The football team won the conference championship in 1992 with a 9-1 record and received one of 16 bids to the Division III National Championship Tournament.

In 2006, the men's basketball team tied the University of St. Thomas for the conference championship and received an at-large bid to the NCAA tournament.

In 2007, the women's golf program sent its first individual qualifier to the Division III Women's Golf NCAA Tournament.

In 2008, the men's soccer team won the conference championship, thereby receiving an automatic NCAA bid. They reached the Sweet 16 of the tournament, marking their most successful season in Carleton history.

The women's soccer team won the MIAC Playoffs in 2008, receiving an automatic NCAA bid. They attained the Elite 8 of the tournament, marking the first time in Carleton sports history.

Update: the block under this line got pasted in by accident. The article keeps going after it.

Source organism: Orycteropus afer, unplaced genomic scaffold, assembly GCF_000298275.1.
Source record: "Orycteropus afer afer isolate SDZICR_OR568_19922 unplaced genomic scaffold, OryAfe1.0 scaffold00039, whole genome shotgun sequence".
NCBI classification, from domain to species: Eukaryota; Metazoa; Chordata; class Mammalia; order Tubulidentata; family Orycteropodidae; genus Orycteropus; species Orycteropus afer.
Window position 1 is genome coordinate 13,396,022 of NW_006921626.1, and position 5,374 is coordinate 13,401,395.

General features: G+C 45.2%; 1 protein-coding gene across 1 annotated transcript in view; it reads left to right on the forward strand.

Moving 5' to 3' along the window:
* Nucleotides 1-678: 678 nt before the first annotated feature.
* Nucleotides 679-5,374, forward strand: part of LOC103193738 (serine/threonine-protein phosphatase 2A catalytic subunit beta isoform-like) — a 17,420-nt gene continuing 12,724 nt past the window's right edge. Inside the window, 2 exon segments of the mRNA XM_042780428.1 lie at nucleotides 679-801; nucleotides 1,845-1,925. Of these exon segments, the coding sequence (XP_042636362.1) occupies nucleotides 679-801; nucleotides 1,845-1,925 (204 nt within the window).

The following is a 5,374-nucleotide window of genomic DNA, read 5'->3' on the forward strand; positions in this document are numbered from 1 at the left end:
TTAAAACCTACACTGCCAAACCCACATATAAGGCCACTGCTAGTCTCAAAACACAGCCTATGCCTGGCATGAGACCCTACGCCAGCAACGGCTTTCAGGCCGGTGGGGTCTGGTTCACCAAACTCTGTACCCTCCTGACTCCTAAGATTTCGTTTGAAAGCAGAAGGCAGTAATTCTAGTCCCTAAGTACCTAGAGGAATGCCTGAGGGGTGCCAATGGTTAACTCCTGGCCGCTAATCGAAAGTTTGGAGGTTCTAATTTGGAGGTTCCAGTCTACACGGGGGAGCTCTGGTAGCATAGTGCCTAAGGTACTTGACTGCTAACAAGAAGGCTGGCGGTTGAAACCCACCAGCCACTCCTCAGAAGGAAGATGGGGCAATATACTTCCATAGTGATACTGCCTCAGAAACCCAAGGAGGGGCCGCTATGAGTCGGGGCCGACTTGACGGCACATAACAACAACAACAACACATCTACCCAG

Carleton hosted the only NCAA-sponsored metric football game in 1977. The game was dubbed the "Liter Bowl" and was measured in meters instead of yards. Carleton lost the game to St. Olaf by a score of 43-0.[24] The event was the last to fill Carleton's Laird Stadium.[25]

Club sports

Turnout for teams like men's and women's rugby have exceeded 40 players per team.

The student-run Ultimate [frisbee] clubs have had the most competitive success; most notably, the Carleton (Men's) Ultimate Team (CUT) and women's team Syzygy have been national contenders every year, playing in the Ultimate Players Association College Division. CUT qualified annually for open nationals from 1989 to 2009[26] and won the National Championship in 2001 and then again in 2009.[27] Syzygy qualified for women's nationals all but two years since 1989[28], winning the National Championship in 2001[29] and taking second place in 1998, 1999 and 2004.[30]. The second mens Ultimate team, the Gods of Plastic (GOP or America's A Team), won the 2009 D3 national ultimate tournament.